“I” is for “Improvisation”

“When we improvise, we act spontaneously, without preplanning, using whatever is at hand to invent stories and characters to create a world of make-believe.”

Lyn Pierse, Theatresports Down Under. 2nd ed. Sydney, Australia: Improcorp, 1995. p.29


This is a surprisingly difficult entry to begin even though (and because) it really serves as the starting point for all the entries that have come before and will follow. Oftentimes it feels difficult to define theatrical improvisation without resorting to a description of what it is not: at the simplest level, improv is not scripted, not a set product, and is not repeatable. In most Western theatre histories, improv is also often relegated almost solely to its relationship to the scripted world: it’s a tool for developing new (later-to-be-textualized) material, researching or deepening a repeatable character, or getting you through an onstage slip up and then safely back to the lauded scripted action. Yes, improv is certainly all of these things, but those who have dedicated themselves to this craft would quickly argue that these reductive tropes barely scratch the surface of this often overlooked artform.

I endeavored to research and define improv on its own terms (freed from the shadow of the script) in my doctoral dissertation and I’m drawing liberally from those musings here while also trying to reduce the Bakhtinian theory that infused my work in a way that appeased my thesis readers but also sadly pretty much guaranteed that few in my chosen and cherished field would slog through the final result! I still maintain that looking at the spirit of Improvisation as it has appeared across multiple times, places, and cultures reveals some striking tendencies that unite a wide-reaching and diverse performance style. There are, as one would expect, exceptions to all of these improvisational facets, but I believe there are poignant and recurring themes that serve as helpful ways to consider what it is we do and value as spontaneous practitioners.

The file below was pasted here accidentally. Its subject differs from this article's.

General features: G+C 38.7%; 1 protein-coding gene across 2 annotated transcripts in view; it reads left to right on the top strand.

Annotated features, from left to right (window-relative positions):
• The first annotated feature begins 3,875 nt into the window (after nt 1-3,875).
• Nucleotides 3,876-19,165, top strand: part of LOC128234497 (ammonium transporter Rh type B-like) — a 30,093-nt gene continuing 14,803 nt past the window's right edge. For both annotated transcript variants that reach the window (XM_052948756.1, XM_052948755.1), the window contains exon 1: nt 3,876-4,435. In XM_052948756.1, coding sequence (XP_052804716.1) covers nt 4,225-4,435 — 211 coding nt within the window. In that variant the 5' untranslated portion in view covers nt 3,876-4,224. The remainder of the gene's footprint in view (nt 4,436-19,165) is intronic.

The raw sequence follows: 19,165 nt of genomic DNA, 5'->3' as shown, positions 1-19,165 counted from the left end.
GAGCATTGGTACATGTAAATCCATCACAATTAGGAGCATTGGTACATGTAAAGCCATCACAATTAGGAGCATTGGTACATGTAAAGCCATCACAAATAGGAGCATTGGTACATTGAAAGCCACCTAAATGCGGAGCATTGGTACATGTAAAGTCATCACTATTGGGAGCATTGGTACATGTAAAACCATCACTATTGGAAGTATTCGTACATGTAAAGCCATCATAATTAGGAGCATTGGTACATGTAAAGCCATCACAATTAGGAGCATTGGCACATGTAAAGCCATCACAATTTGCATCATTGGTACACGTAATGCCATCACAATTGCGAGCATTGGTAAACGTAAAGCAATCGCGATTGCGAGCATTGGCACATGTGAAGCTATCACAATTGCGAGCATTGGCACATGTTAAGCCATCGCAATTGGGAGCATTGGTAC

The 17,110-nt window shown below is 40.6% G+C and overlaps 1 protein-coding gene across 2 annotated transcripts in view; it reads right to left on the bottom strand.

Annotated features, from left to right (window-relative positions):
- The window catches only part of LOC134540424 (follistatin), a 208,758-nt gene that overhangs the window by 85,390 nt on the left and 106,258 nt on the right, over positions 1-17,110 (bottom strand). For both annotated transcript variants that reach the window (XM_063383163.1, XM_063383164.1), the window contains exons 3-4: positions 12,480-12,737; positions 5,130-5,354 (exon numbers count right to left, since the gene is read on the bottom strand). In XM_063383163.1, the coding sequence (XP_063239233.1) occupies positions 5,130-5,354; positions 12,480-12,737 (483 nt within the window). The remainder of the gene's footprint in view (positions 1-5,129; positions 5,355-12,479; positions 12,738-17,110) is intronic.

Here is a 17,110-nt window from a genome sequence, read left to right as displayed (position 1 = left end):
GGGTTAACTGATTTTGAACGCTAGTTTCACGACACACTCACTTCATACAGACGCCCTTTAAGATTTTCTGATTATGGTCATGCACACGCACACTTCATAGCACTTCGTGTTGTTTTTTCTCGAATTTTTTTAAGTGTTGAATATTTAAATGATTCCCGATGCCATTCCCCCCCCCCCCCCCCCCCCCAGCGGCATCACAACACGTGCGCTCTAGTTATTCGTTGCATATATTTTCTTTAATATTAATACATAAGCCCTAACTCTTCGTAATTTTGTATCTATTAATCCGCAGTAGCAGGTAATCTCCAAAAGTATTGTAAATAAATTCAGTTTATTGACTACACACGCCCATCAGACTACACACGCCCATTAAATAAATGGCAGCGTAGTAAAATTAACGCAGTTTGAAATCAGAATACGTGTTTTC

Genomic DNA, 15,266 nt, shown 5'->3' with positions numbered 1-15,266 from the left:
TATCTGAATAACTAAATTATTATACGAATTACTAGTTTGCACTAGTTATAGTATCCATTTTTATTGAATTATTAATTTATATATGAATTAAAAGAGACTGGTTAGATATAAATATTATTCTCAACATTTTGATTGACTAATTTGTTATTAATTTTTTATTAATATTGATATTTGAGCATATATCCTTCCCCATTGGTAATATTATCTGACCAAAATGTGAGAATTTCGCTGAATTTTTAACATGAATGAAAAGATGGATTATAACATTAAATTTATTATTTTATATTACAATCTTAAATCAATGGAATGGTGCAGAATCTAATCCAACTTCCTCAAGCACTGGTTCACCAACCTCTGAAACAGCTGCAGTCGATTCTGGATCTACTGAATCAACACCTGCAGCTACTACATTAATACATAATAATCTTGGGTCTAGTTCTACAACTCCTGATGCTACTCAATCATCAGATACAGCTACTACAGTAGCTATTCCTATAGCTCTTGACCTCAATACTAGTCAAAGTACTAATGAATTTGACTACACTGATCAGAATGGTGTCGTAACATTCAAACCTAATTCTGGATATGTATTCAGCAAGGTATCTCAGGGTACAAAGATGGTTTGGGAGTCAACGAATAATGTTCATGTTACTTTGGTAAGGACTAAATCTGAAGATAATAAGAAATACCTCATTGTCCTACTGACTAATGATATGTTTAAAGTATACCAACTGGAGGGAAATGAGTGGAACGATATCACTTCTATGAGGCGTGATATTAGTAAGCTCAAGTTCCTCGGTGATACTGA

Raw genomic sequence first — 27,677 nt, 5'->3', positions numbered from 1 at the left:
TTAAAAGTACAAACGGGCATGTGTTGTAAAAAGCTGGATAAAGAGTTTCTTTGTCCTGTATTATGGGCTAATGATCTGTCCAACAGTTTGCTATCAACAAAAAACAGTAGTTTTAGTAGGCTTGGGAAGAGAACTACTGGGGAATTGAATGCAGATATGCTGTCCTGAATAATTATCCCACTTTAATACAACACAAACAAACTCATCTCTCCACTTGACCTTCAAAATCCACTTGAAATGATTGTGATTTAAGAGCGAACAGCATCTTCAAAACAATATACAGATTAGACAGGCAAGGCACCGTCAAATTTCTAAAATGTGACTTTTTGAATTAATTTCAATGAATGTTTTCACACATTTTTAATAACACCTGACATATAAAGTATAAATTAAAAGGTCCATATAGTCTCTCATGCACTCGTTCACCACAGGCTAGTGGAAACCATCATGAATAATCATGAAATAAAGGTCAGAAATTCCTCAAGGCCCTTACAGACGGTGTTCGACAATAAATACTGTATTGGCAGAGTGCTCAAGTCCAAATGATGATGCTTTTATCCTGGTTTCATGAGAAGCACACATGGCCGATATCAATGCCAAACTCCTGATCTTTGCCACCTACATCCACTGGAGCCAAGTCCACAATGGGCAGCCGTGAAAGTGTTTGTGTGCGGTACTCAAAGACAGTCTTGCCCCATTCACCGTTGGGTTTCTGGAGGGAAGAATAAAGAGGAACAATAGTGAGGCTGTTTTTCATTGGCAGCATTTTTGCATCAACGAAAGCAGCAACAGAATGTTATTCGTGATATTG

Five Improvisational Values

1.) Elevating play in a shared space. Improvisation places a high value on the actual site of performance, crafting rich relationships with audiences in spaces that are often found or transitory. While improv can certainly mirror its scripted counterpart in erecting imaginary fourth walls between the players and the attendees, this is a less common orientation and performances often take place in streets, bars, public spaces, or on itinerant or portable stages. When improv does occur in more traditional theatre spaces, it still tends to deliberately challenge the separation of the event’s participants by drawing attention to the physical means of the hosting space with players willfully crossing the great divide of the real or imagined proscenium. The resulting creative space is typically communal and shared, whether this is in the vein of Richard Schechner’s Environmental Theatre, Augusto Boal’s Invisible Theatre, or South Korean Madang Theatre. In short- and long-form traditions, which serve as the focus of many of these entries, players often incorporate or refer to the constituent elements of the host venue and communities, and audience members frequently find themselves involved directly or indirectly with the unfolding action.

Improv theatre values the potentials and details of the specific locations in which it appears.